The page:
Carrie, the dogs and I are leaving Texas for Arizona. Then Arizona for New Mexico. Then, after a string of states along a route we haven’t quite mapped out, New Mexico for Rhode Island. We’re hitting the road and going full-time mobile in an Airstream travel trailer. We’ve been talking about it and planning for years and we’re finally in a position where we’ve happily accepted that the reasons to do it outweigh the reasons not to.

We love calling Texas home, but we want to see our families more and we want to see more of the country. Our families are spread out from Arizona to Rhode Island; although that makes getting us all together in one place kinda tricky, it gives us extra incentive to take to the road and visit them and the places they’ve all chosen to live.

Professionally, Carrie and I are extremely fortunate in that we can work from anywhere in the world as long as we have an internet connection. The fact that we both landed remote jobs when we left Las Vegas helped our decision to go full-time digital nomad (although we discussed it long before that), and my move to more in-depth web development helps expand those options. Carrie is highly valued at her company (and rightly so, because she is ridiculously talented), and her boss has a lot of well-placed trust that she’ll continue to prove that wherever she is.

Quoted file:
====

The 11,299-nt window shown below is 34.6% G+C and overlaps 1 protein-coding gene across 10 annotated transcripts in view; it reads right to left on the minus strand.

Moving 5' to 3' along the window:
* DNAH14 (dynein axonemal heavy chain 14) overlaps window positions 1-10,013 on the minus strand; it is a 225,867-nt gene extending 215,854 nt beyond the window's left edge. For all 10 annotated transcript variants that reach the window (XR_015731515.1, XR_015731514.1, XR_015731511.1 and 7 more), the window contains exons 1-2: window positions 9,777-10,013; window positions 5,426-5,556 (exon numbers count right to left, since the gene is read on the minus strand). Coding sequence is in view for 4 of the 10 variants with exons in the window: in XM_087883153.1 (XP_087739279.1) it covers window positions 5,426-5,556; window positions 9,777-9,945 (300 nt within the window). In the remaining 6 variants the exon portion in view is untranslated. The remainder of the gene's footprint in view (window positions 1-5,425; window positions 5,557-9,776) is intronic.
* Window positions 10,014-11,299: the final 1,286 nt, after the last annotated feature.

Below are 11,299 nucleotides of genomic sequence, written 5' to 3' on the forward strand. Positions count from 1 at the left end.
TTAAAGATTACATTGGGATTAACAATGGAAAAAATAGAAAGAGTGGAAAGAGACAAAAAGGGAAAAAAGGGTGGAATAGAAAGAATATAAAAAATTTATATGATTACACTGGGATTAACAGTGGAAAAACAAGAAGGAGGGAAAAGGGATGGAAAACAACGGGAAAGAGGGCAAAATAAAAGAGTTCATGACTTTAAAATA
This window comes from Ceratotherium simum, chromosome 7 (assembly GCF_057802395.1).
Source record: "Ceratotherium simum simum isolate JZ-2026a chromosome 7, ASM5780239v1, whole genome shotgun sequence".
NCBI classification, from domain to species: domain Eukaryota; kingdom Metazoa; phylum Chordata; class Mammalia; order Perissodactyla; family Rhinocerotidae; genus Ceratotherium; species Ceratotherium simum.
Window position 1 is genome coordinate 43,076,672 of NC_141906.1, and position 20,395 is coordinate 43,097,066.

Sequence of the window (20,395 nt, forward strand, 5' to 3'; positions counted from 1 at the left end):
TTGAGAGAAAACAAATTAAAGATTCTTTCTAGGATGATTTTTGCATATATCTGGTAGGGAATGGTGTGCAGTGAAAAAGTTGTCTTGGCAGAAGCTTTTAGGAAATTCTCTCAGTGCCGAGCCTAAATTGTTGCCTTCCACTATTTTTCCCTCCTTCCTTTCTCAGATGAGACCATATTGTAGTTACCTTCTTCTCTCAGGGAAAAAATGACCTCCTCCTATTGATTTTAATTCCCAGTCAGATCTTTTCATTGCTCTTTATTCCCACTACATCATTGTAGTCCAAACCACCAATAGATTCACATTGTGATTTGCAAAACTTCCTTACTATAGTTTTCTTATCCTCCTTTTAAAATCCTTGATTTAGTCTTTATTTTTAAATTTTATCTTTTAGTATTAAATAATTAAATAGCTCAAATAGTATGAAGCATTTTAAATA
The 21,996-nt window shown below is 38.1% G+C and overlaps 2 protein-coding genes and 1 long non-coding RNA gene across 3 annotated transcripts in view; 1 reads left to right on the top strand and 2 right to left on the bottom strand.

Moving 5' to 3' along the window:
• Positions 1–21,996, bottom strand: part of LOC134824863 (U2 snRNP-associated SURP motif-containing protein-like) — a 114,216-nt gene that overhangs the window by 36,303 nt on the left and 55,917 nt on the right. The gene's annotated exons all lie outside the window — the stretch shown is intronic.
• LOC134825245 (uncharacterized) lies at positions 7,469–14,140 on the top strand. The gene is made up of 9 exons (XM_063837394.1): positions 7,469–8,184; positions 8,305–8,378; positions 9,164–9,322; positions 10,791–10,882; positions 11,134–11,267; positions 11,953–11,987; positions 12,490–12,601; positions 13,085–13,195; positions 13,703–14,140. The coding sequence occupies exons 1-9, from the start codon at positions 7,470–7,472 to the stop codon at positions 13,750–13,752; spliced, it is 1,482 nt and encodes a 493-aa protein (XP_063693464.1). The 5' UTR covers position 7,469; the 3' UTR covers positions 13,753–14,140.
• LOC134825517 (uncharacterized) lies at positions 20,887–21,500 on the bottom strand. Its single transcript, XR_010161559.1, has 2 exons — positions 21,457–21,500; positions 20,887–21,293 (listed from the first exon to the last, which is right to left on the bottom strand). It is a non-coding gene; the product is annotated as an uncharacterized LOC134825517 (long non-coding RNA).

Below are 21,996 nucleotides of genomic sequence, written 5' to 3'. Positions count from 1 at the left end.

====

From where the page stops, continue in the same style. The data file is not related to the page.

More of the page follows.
RBK is still mostly a solo project, and my sometime bandmates all live in places we plan to spend some time. Maybe this also means I can constantly be on tour, although with us staying in one place from one to three months it’ll be a very slow-paced tour. In addition to shrinking down our possessions in general (it’s so easy to accumulate stuff; I’m so, so tired of moving hundreds of pounds of books around), I’m working on shrinking my instrument collection down — and in some cases (like my parlour guitar, mini drum set, and microKorg+) shrinking my actual instruments.

So, come the end of April/early May we’ll be pulling up stakes and hitting the road toward smaller living and bigger driving. Hopefully we’ll see you out on the road, or at least on the internet.